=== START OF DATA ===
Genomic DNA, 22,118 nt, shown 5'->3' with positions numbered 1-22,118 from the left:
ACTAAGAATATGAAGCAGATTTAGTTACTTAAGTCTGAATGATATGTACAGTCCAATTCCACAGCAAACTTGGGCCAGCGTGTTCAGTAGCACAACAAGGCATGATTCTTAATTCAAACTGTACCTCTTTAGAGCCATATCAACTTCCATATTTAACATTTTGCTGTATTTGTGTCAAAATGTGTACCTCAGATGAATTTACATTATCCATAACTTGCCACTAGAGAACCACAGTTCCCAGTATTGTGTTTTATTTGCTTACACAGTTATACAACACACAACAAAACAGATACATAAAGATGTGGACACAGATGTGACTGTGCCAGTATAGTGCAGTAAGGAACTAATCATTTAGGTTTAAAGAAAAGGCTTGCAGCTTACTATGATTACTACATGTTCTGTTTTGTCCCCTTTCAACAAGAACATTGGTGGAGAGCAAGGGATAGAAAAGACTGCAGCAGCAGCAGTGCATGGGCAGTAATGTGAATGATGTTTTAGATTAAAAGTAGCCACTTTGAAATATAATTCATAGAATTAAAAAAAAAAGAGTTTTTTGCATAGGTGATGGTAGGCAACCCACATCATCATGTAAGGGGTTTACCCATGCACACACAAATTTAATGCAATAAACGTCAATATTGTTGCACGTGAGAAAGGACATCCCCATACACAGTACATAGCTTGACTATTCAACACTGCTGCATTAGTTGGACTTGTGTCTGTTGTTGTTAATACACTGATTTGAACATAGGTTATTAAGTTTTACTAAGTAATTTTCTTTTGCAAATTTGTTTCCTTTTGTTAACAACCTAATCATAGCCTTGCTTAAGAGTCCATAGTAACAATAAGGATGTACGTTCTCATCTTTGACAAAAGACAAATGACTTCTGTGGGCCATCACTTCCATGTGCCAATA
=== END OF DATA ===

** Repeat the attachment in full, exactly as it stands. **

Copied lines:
Genomic DNA, 22,118 nt, shown 5'->3' with positions numbered 1-22,118 from the left:
ACTAAGAATATGAAGCAGATTTAGTTACTTAAGTCTGAATGATATGTACAGTCCAATTCCACAGCAAACTTGGGCCAGCGTGTTCAGTAGCACAACAAGGCATGATTCTTAATTCAAACTGTACCTCTTTAGAGCCATATCAACTTCCATATTTAACATTTTGCTGTATTTGTGTCAAAATGTGTACCTCAGATGAATTTACATTATCCATAACTTGCCACTAGAGAACCACAGTTCCCAGTATTGTGTTTTATTTGCTTACACAGTTATACAACACACAACAAAACAGATACATAAAGATGTGGACACAGATGTGACTGTGCCAGTATAGTGCAGTAAGGAACTAATCATTTAGGTTTAAAGAAAAGGCTTGCAGCTTACTATGATTACTACATGTTCTGTTTTGTCCCCTTTCAACAAGAACATTGGTGGAGAGCAAGGGATAGAAAAGACTGCAGCAGCAGCAGTGCATGGGCAGTAATGTGAATGATGTTTTAGATTAAAAGTAGCCACTTTGAAATATAATTCATAGAATTAAAAAAAAAAGAGTTTTTTGCATAGGTGATGGTAGGCAACCCACATCATCATGTAAGGGGTTTACCCATGCACACACAAATTTAATGCAATAAACGTCAATATTGTTGCACGTGAGAAAGGACATCCCCATACACAGTACATAGCTTGACTATTCAACACTGCTGCATTAGTTGGACTTGTGTCTGTTGTTGTTAATACACTGATTTGAACATAGGTTATTAAGTTTTACTAAGTAATTTTCTTTTGCAAATTTGTTTCCTTTTGTTAACAACCTAATCATAGCCTTGCTTAAGAGTCCATAGTAACAATAAGGATGTACGTTCTCATCTTTGACAAAAGACAAATGACTTCTGTGGGCCATCACTTCCATGTGCCAATA